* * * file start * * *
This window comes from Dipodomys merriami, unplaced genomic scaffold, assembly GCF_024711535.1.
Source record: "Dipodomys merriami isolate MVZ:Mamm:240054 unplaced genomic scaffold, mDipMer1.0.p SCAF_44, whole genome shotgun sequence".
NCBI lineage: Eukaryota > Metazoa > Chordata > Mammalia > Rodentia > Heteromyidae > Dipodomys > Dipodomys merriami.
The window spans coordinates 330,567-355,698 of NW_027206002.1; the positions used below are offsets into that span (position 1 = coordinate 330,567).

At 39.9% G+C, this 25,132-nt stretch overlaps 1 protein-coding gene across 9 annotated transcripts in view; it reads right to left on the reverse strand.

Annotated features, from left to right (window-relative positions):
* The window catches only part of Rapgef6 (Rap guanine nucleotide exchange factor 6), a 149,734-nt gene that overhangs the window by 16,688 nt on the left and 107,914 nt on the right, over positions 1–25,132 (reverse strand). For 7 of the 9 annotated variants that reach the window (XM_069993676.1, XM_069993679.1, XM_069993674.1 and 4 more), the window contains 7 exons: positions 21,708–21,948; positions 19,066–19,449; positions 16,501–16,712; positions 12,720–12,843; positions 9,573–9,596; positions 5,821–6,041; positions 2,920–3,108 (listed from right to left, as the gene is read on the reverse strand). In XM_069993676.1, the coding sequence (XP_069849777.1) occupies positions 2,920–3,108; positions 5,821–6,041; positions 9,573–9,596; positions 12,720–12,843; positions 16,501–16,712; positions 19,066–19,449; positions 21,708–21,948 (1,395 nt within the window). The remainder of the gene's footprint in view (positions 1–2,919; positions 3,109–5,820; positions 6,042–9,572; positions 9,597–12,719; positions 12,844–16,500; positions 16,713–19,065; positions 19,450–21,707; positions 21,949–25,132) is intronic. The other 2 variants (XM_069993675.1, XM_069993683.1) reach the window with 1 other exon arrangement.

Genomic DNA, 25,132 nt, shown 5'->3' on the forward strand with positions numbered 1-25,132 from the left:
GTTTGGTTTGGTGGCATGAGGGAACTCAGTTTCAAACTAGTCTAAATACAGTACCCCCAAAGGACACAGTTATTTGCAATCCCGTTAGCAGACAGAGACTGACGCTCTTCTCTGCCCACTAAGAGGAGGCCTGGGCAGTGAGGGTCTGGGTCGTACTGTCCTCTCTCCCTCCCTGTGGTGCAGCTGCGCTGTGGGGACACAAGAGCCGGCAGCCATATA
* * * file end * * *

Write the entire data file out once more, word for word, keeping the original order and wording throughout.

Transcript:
This window comes from Dipodomys merriami, unplaced genomic scaffold, assembly GCF_024711535.1.
Source record: "Dipodomys merriami isolate MVZ:Mamm:240054 unplaced genomic scaffold, mDipMer1.0.p SCAF_44, whole genome shotgun sequence".
NCBI lineage: Eukaryota > Metazoa > Chordata > Mammalia > Rodentia > Heteromyidae > Dipodomys > Dipodomys merriami.
The window spans coordinates 330,567-355,698 of NW_027206002.1; the positions used below are offsets into that span (position 1 = coordinate 330,567).

At 39.9% G+C, this 25,132-nt stretch overlaps 1 protein-coding gene across 9 annotated transcripts in view; it reads right to left on the reverse strand.

Annotated features, from left to right (window-relative positions):
* The window catches only part of Rapgef6 (Rap guanine nucleotide exchange factor 6), a 149,734-nt gene that overhangs the window by 16,688 nt on the left and 107,914 nt on the right, over positions 1–25,132 (reverse strand). For 7 of the 9 annotated variants that reach the window (XM_069993676.1, XM_069993679.1, XM_069993674.1 and 4 more), the window contains 7 exons: positions 21,708–21,948; positions 19,066–19,449; positions 16,501–16,712; positions 12,720–12,843; positions 9,573–9,596; positions 5,821–6,041; positions 2,920–3,108 (listed from right to left, as the gene is read on the reverse strand). In XM_069993676.1, the coding sequence (XP_069849777.1) occupies positions 2,920–3,108; positions 5,821–6,041; positions 9,573–9,596; positions 12,720–12,843; positions 16,501–16,712; positions 19,066–19,449; positions 21,708–21,948 (1,395 nt within the window). The remainder of the gene's footprint in view (positions 1–2,919; positions 3,109–5,820; positions 6,042–9,572; positions 9,597–12,719; positions 12,844–16,500; positions 16,713–19,065; positions 19,450–21,707; positions 21,949–25,132) is intronic. The other 2 variants (XM_069993675.1, XM_069993683.1) reach the window with 1 other exon arrangement.

Genomic DNA, 25,132 nt, shown 5'->3' on the forward strand with positions numbered 1-25,132 from the left:
GTTTGGTTTGGTGGCATGAGGGAACTCAGTTTCAAACTAGTCTAAATACAGTACCCCCAAAGGACACAGTTATTTGCAATCCCGTTAGCAGACAGAGACTGACGCTCTTCTCTGCCCACTAAGAGGAGGCCTGGGCAGTGAGGGTCTGGGTCGTACTGTCCTCTCTCCCTCCCTGTGGTGCAGCTGCGCTGTGGGGACACAAGAGCCGGCAGCCATATA